Now is the  Time – Healthy Transitions grants were funded in the community to implement innovative approaches to address the needs of transition-age youth with or at risk of serious mental health conditions. We conducted interviews in these communities with leadership from child mental health (MH), adult MH, and state vocational rehabilitation (VR) systems.  Two major themes emerged: knowledge of each other’s systems impacted collaboration, and there was little relationship between child MH and  VR systems.

What Encourages Collaboration Between Mental Health and Vocational Rehabilitation Programs Serving Transition-Age Youth With Serious Mental Health Conditions?
Maryann Davis, PhD, Raphael Mizrahi, BS, Transitions to Adulthood Center for Research, Department of Psychiatry, University of MA Medical School, Shrewsbury, MA

Key informants from programs serving transition-age youth in Now is the Time – Healthy Transitions grantee communities completed web surveys about program collaborative behaviors and program characteristics. Responses from vocational rehabilitation (VR) and mental health (MH) programs serving 1) children, 2) transition-age youth, and 3) adults were analyzed (N=118). Results reveal differences in VR collaboration patterns with MH programs of different ages. Depth of knowledge about each others’ programs correlated with collaboration.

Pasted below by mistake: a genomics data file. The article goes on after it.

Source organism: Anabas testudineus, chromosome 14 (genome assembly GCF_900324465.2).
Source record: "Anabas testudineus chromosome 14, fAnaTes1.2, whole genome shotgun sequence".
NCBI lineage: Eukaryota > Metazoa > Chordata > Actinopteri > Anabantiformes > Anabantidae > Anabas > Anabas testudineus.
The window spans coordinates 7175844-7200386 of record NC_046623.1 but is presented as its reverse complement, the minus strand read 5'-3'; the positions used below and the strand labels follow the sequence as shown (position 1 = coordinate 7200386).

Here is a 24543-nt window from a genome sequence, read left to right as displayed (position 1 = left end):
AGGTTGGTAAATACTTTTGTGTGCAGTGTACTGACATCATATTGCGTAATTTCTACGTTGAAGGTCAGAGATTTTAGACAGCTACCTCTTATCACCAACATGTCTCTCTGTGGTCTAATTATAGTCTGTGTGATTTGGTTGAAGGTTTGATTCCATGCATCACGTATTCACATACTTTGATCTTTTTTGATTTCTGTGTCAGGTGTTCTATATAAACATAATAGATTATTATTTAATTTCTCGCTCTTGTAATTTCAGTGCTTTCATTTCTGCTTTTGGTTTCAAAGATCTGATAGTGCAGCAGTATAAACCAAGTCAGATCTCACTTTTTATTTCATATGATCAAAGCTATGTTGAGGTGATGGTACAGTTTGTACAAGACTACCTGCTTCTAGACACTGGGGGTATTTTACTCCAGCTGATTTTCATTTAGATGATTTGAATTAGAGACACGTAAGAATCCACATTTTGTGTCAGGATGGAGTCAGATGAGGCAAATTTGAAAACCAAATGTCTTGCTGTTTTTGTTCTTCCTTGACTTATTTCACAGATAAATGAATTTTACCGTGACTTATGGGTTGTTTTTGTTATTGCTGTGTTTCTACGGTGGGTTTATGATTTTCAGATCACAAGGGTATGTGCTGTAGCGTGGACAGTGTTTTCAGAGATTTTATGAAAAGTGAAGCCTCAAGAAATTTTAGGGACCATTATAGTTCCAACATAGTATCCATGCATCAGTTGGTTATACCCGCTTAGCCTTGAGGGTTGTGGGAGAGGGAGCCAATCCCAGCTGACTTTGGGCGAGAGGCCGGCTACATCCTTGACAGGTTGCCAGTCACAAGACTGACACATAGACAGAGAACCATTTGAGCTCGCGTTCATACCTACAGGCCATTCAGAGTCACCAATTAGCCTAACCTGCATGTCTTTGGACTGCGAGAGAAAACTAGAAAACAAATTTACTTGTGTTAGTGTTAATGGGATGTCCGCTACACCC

Similarities and Differences in Youth With Mental Health Conditions and Youth With Other Disabilities Served by State Vocational Rehabilitation Agencies
Maryann Davis, PhD, Transitions to Adulthood Center for Research, Department of Psychiatry, University of MA Medical School, Shrewsbury, MA

Federal policy requires state vocational rehabilitation agencies (VRA) to provide extensive employment supports to youth (ages 14-24) with disabilities. We will present analyses of the national administrative database from 2015-2017 that records characteristics, services, and outcomes of individuals served by VRA.  Of the total sample of youth (N=531,096), 15.1% were youth with a mental health disability. Fewer of them (64.74%) received an Individual Plan of Employment than youth with other disabilities (72.65%).